Photo by Nicolas Mackall

Lead by student group Students Organizing a Multicultural and Open Society (SOMOS), Baltimore City Public Schools students held a socially-distanced press conference in front of City Hall on May 26. They demanded internet service provider Comcast make high speed internet access available to students across the country during the COVID-19 pandemic. 

“In Baltimore alone, 40.7% don’t have broadband access, the third worst connectivity rate for cities with over 500,00 people,” said Baltimore City College High School junior Kimberly Vasquez as three Baltimore lawmakers stood at a distance behind her wearing masks. 

Known as “the digital divide,” low income and communities of color are able to access high speed internet at far lower rates than wealthy communities. Around 200,000 Baltimore households with school-aged children lack access to high speed internet or a computer, a May 2020 Abell Foundation report found.

“Everyday I see the racial gap in internet access. Around 70% white households have access compared to 50% of African American households and 46% latino households,” Baltimore City Schools teacher and advisor to SOMOS Franca Muller Paz said at the press conference. “If Comcast doesn’t take a stand today, they are taking a stance to not educate Black and Brown students.”

Comcast, which holds a monopoly over residential internet access in Baltimore, said it has already taken steps to expand access during the pandemic by making its $9.95 Internet Essentials package available for free for two months to new customers who qualify for public assistance programs. It offers a speed of 25Mbps download and 3Mbps upload—fast enough, Comcast says, to support three Zoom video conferencing calls at a time.

“To confront the COVID-19 epidemic, we proactively offered 60 days of free service to any new customers,” Comcast spokesperson Jeff Alexander said in an email to The Real News

Xfinity broadband access netted Comcast $4.72 billion in revenue in 2019, an increase of 9.3% from 2018.  

Teachers and students report that Comcast’s Internet Essentials package is insufficient and its  real world application only supports only one high speed connection at a time. For Vasquez, a member of SOMOS, each morning involves her family deciding which one of them gets to use the internet because they can’t use it all at once.

“Comcast’s digital package isn’t enough,” said Vasquez. “Currently Internet Essentials is only fast enough for one device.” 

Vasquez warned that if internet access isn’t expanded, “schools risk an unprecedented dropout rate.” Vasquez co-authored a letter to Comcast dated May 22 demanding the speed of its Essentials package increase to 100Mbps download and 25Mbps upload, fast enough for five concurrent internet connections: “Baltimore City’s young people are being denied their human right to learn and work. The crisis in education began long before COVID-19 and we must keep the gap from widening.”

The letter also demands the free internet service be extended for 60 days after schools are reopened, as well as access to Comcast internet hotspots for corporate clients: “It is important for Comcast to provide the people of Baltimore with a fast and reliable internet plan during this challenging time. Our families need time to save money after this unprecedented period of job loss.”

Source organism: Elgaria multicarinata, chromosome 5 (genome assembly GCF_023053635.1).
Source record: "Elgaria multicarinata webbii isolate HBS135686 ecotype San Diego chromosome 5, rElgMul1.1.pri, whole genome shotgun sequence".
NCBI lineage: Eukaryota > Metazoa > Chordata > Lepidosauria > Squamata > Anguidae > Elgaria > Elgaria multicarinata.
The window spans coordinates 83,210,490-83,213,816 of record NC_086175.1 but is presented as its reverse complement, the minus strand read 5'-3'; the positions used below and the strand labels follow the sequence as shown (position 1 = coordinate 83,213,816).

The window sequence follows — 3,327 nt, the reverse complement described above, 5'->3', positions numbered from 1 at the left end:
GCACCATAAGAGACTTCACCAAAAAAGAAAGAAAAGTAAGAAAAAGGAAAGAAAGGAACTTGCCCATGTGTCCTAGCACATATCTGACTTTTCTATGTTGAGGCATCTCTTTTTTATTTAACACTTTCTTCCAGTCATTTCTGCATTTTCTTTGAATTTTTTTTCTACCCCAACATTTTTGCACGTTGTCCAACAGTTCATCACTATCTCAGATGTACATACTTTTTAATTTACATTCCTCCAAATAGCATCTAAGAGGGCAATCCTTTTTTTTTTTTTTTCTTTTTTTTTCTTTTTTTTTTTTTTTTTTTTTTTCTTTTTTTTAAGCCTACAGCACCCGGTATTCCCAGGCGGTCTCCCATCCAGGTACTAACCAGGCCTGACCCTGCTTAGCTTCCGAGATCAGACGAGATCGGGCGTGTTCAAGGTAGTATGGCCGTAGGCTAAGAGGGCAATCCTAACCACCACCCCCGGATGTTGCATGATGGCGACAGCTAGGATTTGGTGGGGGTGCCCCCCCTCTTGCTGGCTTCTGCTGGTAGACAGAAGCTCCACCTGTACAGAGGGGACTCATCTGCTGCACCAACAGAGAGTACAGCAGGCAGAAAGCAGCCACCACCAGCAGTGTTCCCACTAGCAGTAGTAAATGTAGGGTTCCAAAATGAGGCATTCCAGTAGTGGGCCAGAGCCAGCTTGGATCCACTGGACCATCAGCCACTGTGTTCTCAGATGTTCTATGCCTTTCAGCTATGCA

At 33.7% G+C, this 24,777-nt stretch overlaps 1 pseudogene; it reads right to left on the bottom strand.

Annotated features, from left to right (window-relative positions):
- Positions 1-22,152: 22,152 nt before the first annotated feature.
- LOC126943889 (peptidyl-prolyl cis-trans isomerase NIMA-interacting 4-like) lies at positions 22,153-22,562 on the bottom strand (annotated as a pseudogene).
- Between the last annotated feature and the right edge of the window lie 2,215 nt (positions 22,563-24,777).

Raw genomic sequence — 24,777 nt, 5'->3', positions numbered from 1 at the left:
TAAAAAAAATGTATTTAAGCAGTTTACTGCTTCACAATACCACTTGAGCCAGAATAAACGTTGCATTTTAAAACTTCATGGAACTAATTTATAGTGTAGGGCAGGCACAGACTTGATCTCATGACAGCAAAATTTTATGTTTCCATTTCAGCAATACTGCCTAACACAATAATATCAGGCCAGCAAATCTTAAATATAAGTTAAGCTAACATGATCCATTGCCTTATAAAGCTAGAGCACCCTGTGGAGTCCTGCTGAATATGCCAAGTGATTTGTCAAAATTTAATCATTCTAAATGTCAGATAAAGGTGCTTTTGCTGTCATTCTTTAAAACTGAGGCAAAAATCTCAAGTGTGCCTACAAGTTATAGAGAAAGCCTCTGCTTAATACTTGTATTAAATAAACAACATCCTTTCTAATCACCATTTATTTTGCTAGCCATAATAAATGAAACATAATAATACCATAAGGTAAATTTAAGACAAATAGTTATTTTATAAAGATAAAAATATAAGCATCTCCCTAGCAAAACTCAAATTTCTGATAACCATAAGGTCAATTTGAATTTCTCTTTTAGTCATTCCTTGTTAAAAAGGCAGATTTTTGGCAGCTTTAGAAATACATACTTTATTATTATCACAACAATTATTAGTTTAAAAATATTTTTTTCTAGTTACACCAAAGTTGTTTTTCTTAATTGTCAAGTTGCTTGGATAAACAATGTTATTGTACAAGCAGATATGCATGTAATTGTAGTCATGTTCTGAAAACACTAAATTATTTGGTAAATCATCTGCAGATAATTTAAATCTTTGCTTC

First District Councilman Zeke Cohen, a former Baltimore City Schools teacher, signed the letter along with over 100 local organizations.

“The reality is that we live in a city where the internet has been redlined. If you look at how the federal government carved out redline maps and gave them to banks and asked them to not lend in black communities, that’s where we lack wifi today. It’s a shame that 40% of this city lacks high speed internet access,” Cohen said at the press conference. “If you can’t get online, you can’t learn. I hear horror stories all day long, of teachers desperately trying to track down their students, about parents who are overworked, overwhelmed, who are stressed out.”

Cohen stressed that this is not only an issue in Baltimore: “This is not just a Baltimore fight, this is a Cleveland fight, a Philadelphia fight, West Virginia fight,” he said.

Nationally, approximately 4 in 10 low income African-American and Latinx households lack broadband access, Pew Research found. Only 70% of rural areas have access to high speed access, according to a 2018 FCC report. Cohen acknowledged municipal broadband could be a long-term solution to bridge the digital divide. Over 500 municipalities offer broadband access either directly or indirectly, and these providers tend to be more affordable and more accessible to traditionally marginalized communities.

District 13 Councilwoman Shannon Sneed also spoke, and urged Comcast to make high speed internet available free for those who can’t afford it.

“If we say education is important, if we say education matters, this is the way we can show them they matter,” Sneed said. 

Baltimore City Delegate Stephanie Smith, chair of Baltimore’s City’s State Delegation, also urged Comcast to act.

“If you don’t have access to information for your education your future is being stymied and that’s not an adequate response to COVID-19,” she said. “Corporate responsibility has a role in the COVID-19 response.”